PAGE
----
Lewandowsky et al. (2022) attempt to bring these two lenses together. Understanding why a group’s “cultural background or lived experience” undermines the trustworthiness of mainstream institutions “can provide pointers as to why [they] engage[] in (or fall[] for)” irrationality and disinformation (Lewandowsky et al. 2022, 34). In addition (or perhaps “specifically”), understanding the causes of trustworthiness failures “can reveal shortcomings in the scientific process or evidence base …. analysis of those arguments can provide valuable pointers to underlying issues—such as lacking representation in medical research—that can be addressed by suitable policies or remedial research” (Lewandowsky et al. 2022, 34).

I would add that the example of incorrectly perceiving climate scientists to be untrustworthy suggests that perceived untrustworthiness and misinformation can be co-producing. Climate propagandists have not only promulgated “first order” misinformation about climate change (“it’s all natural variation”) but also “second order” misinformation about climate scientists (“they’ll say whatever it takes to get published”).

Unfortunately, in their final section, “Recommendations,” Lewandowsky et al. (2022) seem to revert back to the “science denial” lens alone. Their two primary recommendations are that “misleading and inappropriate argumentation must be identified” and that “when misleading arguments have been identified, they can be used to ‘inoculate’ the public against their ill effects” (Lewandowsky et al. 2022, 35). The “trust” lens’ emphasis on understanding why scientific institutions might not be (perceived to be) trustworthy has all but disappeared. The “trust” lens does get one paragraph, arguing that “Policies that take into account the reasons underlying misleading arguments can be more effective than those agnostic about these reasons” and that emphasizing “‘winning’ an argument” is unlikely to be successful” (Lewandowsky et al. 2022, 35). But the final sentence asserts that deliberation “can be achieved” “only when misleading arguments can be identified and rejected” (Lewandowsky et al. 2022, 35), that is, only when “science” wins the argument.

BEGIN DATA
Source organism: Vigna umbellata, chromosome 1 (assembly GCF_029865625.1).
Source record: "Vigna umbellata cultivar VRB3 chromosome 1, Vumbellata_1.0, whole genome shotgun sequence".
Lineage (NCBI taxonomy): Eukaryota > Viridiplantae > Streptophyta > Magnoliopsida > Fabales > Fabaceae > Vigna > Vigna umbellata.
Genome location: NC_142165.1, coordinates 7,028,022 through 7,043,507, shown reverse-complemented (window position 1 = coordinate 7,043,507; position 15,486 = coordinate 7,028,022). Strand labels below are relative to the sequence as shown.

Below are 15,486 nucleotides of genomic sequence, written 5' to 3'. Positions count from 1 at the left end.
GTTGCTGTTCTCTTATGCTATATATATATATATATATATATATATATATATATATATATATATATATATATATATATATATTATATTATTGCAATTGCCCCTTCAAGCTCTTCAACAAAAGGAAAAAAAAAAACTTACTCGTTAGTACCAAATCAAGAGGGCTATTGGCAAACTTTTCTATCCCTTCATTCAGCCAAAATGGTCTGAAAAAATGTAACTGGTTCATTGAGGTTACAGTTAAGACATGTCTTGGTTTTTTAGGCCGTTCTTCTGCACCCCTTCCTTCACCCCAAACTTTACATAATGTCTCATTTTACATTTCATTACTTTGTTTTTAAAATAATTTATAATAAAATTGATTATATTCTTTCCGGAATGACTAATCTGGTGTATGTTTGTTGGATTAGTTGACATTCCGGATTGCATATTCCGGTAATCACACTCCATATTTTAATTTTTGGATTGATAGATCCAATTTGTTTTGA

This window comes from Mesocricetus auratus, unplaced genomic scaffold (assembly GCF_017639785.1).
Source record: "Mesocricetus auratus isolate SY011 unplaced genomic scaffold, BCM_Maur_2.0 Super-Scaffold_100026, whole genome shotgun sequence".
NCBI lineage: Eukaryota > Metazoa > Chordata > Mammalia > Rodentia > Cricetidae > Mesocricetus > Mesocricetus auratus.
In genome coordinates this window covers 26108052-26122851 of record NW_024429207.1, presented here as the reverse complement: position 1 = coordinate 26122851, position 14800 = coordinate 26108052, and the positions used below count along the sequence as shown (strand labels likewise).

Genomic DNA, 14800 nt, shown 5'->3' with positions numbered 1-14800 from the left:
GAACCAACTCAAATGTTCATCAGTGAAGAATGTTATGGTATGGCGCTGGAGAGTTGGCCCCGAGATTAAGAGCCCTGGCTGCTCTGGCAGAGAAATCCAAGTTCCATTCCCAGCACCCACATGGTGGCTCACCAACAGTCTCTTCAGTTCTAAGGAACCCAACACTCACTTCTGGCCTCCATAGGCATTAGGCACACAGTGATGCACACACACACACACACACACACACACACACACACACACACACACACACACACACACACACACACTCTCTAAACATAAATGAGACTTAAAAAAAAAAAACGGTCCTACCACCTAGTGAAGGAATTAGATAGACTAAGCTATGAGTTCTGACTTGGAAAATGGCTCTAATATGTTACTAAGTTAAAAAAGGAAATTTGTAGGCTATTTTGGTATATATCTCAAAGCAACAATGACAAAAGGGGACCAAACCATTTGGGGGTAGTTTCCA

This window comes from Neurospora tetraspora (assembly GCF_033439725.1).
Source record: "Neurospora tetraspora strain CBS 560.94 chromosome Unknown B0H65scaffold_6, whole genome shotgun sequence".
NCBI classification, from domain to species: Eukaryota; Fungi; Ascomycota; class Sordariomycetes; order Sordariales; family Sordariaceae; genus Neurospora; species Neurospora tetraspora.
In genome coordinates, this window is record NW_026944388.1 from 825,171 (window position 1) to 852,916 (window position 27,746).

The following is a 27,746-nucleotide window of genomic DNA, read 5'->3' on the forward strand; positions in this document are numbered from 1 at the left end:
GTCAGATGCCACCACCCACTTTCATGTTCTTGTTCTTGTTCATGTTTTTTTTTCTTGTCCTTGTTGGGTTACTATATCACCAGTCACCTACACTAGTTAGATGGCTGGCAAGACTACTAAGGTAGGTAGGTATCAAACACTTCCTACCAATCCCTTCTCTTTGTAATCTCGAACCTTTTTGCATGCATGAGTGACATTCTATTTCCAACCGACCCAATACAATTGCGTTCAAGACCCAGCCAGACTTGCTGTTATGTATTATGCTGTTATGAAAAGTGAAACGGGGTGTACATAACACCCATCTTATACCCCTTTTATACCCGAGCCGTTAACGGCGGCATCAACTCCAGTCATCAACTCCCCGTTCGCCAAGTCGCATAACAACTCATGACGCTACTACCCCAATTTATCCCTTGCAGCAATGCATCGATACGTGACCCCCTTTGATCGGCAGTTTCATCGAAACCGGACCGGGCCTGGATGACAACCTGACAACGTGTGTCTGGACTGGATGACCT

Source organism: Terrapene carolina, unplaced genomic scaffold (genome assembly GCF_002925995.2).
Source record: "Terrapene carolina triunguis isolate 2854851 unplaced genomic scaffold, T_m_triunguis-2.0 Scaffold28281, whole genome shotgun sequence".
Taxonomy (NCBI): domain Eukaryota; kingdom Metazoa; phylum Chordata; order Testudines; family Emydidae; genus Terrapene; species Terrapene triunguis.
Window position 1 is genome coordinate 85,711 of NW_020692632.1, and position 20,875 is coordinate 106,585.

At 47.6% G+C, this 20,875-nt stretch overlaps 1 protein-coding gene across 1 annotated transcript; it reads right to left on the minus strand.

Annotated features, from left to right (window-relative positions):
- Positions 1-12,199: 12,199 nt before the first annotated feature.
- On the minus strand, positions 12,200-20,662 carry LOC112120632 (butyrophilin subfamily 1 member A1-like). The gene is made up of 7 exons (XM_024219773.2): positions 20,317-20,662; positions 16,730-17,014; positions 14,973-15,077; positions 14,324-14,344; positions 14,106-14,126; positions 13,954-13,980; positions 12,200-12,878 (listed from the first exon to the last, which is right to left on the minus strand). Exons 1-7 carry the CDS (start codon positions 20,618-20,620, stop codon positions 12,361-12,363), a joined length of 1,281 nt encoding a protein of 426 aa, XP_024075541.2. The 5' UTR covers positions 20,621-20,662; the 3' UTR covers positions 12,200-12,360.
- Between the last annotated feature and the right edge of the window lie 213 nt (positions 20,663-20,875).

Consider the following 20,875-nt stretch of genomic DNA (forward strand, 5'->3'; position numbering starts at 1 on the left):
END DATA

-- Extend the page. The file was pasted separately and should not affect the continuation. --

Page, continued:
I really like the way this piece contrasts two common frameworks for understanding public scientific controversies. The scientistic and technocratic implications of the “science denial”/misinformation framework are on full display, which is useful for illustrating why I typically dislike this framework and find it, at best, incomplete. And the attempt to synthesize the two frameworks is useful: as you can see, it prompted me to think about how I understand the role of propaganda and misinformation in my analysis of controversies.

But that “Recommendations” section. To me, the paper reads like there were two sets of authors here. One set working with the misinfo framework, the other with the trustworthiness framework. The trustworthiness folks made a reasonable effort to integrate trustworthiness and misinformation in their section. But the misinfo folks ignored this, relying just on their framework to write the concluding section.


Lewandowsky, Stephan, Konstantinos Armaos, Hendrik Bruns, Philipp Schmid, Dawn Liu Holford, Ulrike Hahn, Ahmed Al-Rawi, Sunita Sah, and John Cook. 2022. “When Science Becomes Embroiled in Conflict: Recognizing the Public’s Need for Debate While Combating Conspiracies and Misinformation.” The ANNALS of the American Academy of Political and Social Science 700 (1): 26–40. https://doi.org/10.1177/00027162221084663.